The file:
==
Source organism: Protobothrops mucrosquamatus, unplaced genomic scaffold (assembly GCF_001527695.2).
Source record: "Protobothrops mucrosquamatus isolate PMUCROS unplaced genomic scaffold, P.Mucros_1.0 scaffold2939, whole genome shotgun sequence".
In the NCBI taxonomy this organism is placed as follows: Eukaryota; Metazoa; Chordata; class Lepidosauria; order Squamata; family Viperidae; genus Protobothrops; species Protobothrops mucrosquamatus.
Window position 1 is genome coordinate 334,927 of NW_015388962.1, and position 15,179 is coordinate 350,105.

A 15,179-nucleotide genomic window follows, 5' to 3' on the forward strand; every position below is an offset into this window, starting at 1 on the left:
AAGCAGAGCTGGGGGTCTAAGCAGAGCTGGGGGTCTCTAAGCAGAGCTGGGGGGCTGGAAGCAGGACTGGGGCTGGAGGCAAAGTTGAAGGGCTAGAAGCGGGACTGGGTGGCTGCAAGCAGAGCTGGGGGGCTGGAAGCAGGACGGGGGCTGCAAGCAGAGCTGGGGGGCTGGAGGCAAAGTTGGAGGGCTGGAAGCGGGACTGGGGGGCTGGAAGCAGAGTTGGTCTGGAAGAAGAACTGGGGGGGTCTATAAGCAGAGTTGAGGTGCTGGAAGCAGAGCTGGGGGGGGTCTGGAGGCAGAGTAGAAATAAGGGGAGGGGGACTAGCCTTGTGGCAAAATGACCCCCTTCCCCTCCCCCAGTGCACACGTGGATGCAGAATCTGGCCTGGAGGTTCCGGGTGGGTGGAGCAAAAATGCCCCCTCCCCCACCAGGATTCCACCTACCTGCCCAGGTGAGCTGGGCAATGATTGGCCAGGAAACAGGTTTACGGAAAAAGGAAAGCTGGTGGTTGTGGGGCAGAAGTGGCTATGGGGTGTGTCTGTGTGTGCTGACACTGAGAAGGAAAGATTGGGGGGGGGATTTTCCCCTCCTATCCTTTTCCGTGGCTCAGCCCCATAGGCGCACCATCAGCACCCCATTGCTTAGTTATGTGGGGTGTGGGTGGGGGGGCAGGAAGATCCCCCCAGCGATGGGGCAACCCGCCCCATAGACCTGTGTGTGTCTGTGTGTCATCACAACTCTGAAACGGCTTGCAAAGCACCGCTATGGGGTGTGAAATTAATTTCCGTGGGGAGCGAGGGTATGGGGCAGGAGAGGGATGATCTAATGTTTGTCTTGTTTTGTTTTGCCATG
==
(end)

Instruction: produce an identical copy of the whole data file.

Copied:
Source organism: Protobothrops mucrosquamatus, unplaced genomic scaffold (assembly GCF_001527695.2).
Source record: "Protobothrops mucrosquamatus isolate PMUCROS unplaced genomic scaffold, P.Mucros_1.0 scaffold2939, whole genome shotgun sequence".
In the NCBI taxonomy this organism is placed as follows: Eukaryota; Metazoa; Chordata; class Lepidosauria; order Squamata; family Viperidae; genus Protobothrops; species Protobothrops mucrosquamatus.
Window position 1 is genome coordinate 334,927 of NW_015388962.1, and position 15,179 is coordinate 350,105.

A 15,179-nucleotide genomic window follows, 5' to 3' on the forward strand; every position below is an offset into this window, starting at 1 on the left:
AAGCAGAGCTGGGGGTCTAAGCAGAGCTGGGGGTCTCTAAGCAGAGCTGGGGGGCTGGAAGCAGGACTGGGGCTGGAGGCAAAGTTGAAGGGCTAGAAGCGGGACTGGGTGGCTGCAAGCAGAGCTGGGGGGCTGGAAGCAGGACGGGGGCTGCAAGCAGAGCTGGGGGGCTGGAGGCAAAGTTGGAGGGCTGGAAGCGGGACTGGGGGGCTGGAAGCAGAGTTGGTCTGGAAGAAGAACTGGGGGGGTCTATAAGCAGAGTTGAGGTGCTGGAAGCAGAGCTGGGGGGGGTCTGGAGGCAGAGTAGAAATAAGGGGAGGGGGACTAGCCTTGTGGCAAAATGACCCCCTTCCCCTCCCCCAGTGCACACGTGGATGCAGAATCTGGCCTGGAGGTTCCGGGTGGGTGGAGCAAAAATGCCCCCTCCCCCACCAGGATTCCACCTACCTGCCCAGGTGAGCTGGGCAATGATTGGCCAGGAAACAGGTTTACGGAAAAAGGAAAGCTGGTGGTTGTGGGGCAGAAGTGGCTATGGGGTGTGTCTGTGTGTGCTGACACTGAGAAGGAAAGATTGGGGGGGGGATTTTCCCCTCCTATCCTTTTCCGTGGCTCAGCCCCATAGGCGCACCATCAGCACCCCATTGCTTAGTTATGTGGGGTGTGGGTGGGGGGGCAGGAAGATCCCCCCAGCGATGGGGCAACCCGCCCCATAGACCTGTGTGTGTCTGTGTGTCATCACAACTCTGAAACGGCTTGCAAAGCACCGCTATGGGGTGTGAAATTAATTTCCGTGGGGAGCGAGGGTATGGGGCAGGAGAGGGATGATCTAATGTTTGTCTTGTTTTGTTTTGCCATG